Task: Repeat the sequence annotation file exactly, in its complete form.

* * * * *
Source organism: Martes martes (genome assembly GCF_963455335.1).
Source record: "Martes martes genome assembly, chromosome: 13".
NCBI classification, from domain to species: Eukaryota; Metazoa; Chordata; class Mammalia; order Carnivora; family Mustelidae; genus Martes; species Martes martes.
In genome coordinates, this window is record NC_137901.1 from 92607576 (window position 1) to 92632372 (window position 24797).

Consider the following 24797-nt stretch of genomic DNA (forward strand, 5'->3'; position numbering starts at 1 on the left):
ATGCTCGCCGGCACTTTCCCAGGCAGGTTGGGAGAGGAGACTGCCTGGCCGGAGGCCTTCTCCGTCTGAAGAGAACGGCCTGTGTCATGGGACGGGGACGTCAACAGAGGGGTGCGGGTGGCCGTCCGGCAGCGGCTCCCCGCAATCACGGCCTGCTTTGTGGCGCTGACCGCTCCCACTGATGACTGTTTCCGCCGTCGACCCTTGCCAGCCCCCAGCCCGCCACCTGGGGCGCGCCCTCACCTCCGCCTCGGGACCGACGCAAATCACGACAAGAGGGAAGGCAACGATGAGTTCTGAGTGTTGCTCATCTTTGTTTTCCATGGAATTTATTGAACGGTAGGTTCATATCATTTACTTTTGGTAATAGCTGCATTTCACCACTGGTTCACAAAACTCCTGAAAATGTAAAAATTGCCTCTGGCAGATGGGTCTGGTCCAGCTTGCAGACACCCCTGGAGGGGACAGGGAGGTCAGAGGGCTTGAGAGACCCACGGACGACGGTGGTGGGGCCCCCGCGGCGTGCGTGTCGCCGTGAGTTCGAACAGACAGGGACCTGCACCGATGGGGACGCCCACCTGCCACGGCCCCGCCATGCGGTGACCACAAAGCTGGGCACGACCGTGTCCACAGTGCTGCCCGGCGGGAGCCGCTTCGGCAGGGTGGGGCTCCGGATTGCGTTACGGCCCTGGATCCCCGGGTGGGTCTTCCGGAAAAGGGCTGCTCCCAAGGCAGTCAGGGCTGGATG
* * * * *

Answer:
Source organism: Martes martes (genome assembly GCF_963455335.1).
Source record: "Martes martes genome assembly, chromosome: 13".
NCBI classification, from domain to species: Eukaryota; Metazoa; Chordata; class Mammalia; order Carnivora; family Mustelidae; genus Martes; species Martes martes.
In genome coordinates, this window is record NC_137901.1 from 92607576 (window position 1) to 92632372 (window position 24797).

Consider the following 24797-nt stretch of genomic DNA (forward strand, 5'->3'; position numbering starts at 1 on the left):
ATGCTCGCCGGCACTTTCCCAGGCAGGTTGGGAGAGGAGACTGCCTGGCCGGAGGCCTTCTCCGTCTGAAGAGAACGGCCTGTGTCATGGGACGGGGACGTCAACAGAGGGGTGCGGGTGGCCGTCCGGCAGCGGCTCCCCGCAATCACGGCCTGCTTTGTGGCGCTGACCGCTCCCACTGATGACTGTTTCCGCCGTCGACCCTTGCCAGCCCCCAGCCCGCCACCTGGGGCGCGCCCTCACCTCCGCCTCGGGACCGACGCAAATCACGACAAGAGGGAAGGCAACGATGAGTTCTGAGTGTTGCTCATCTTTGTTTTCCATGGAATTTATTGAACGGTAGGTTCATATCATTTACTTTTGGTAATAGCTGCATTTCACCACTGGTTCACAAAACTCCTGAAAATGTAAAAATTGCCTCTGGCAGATGGGTCTGGTCCAGCTTGCAGACACCCCTGGAGGGGACAGGGAGGTCAGAGGGCTTGAGAGACCCACGGACGACGGTGGTGGGGCCCCCGCGGCGTGCGTGTCGCCGTGAGTTCGAACAGACAGGGACCTGCACCGATGGGGACGCCCACCTGCCACGGCCCCGCCATGCGGTGACCACAAAGCTGGGCACGACCGTGTCCACAGTGCTGCCCGGCGGGAGCCGCTTCGGCAGGGTGGGGCTCCGGATTGCGTTACGGCCCTGGATCCCCGGGTGGGTCTTCCGGAAAAGGGCTGCTCCCAAGGCAGTCAGGGCTGGATG